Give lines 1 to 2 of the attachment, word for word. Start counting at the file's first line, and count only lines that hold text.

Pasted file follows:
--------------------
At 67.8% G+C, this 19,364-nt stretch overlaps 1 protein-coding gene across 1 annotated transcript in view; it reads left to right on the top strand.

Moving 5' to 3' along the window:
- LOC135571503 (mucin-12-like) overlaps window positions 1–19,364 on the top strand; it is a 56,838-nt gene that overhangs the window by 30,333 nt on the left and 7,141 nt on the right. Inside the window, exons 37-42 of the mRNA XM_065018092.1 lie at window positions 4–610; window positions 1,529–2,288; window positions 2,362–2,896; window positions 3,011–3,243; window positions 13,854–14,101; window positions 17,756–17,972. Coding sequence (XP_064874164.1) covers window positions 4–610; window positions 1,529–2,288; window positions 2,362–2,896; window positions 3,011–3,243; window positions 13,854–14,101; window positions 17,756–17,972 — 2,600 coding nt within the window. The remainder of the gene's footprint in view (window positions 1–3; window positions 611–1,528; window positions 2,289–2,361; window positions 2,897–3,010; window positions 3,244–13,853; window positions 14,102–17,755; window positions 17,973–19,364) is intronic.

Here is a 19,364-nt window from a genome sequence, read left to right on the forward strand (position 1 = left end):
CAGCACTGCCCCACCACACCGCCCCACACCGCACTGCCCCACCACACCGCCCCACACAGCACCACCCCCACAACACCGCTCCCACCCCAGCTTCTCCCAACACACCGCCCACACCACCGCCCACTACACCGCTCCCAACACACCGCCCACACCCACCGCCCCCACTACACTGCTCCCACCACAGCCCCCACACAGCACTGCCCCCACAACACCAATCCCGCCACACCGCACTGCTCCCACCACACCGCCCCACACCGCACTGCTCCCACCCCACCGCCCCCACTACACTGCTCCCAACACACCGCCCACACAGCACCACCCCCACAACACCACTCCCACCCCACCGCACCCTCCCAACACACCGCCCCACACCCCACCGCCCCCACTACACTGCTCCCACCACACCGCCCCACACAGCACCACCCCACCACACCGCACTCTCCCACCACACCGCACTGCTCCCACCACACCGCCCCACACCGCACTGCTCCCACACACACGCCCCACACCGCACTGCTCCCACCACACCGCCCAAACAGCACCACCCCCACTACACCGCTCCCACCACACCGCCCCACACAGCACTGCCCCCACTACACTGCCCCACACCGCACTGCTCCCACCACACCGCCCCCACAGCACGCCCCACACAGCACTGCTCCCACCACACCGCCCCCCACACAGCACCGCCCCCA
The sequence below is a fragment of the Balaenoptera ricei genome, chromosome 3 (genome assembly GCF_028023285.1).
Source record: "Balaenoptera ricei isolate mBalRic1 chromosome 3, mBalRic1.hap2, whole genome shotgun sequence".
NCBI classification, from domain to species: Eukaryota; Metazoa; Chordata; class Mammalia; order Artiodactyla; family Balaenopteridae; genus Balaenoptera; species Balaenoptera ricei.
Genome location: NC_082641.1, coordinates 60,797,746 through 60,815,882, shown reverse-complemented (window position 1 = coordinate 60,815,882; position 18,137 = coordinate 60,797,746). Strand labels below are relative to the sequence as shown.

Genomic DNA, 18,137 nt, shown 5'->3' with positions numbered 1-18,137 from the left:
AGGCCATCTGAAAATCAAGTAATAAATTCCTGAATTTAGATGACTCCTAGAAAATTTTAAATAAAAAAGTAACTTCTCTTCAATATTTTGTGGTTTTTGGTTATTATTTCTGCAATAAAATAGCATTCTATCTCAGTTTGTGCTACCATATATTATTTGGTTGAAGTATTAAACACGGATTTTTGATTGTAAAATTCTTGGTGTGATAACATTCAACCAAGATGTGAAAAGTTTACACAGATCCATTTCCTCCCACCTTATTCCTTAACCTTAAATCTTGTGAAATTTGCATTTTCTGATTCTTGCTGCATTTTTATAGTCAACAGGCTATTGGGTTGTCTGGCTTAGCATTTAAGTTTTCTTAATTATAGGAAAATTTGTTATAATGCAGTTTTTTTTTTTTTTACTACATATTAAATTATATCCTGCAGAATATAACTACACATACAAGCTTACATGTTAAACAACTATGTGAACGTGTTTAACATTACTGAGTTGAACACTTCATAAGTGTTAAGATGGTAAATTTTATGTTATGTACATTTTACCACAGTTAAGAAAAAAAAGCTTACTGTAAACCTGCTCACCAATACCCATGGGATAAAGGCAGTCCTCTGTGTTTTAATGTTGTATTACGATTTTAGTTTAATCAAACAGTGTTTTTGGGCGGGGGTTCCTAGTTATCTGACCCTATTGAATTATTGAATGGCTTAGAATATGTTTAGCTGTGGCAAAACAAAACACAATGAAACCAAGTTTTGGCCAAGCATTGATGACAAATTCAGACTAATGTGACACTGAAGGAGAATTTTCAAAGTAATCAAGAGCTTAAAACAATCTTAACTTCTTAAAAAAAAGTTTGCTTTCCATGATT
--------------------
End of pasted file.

At 67.8% G+C, this 19,364-nt stretch overlaps 1 protein-coding gene across 1 annotated transcript in view; it reads left to right on the top strand.

Moving 5' to 3' along the window: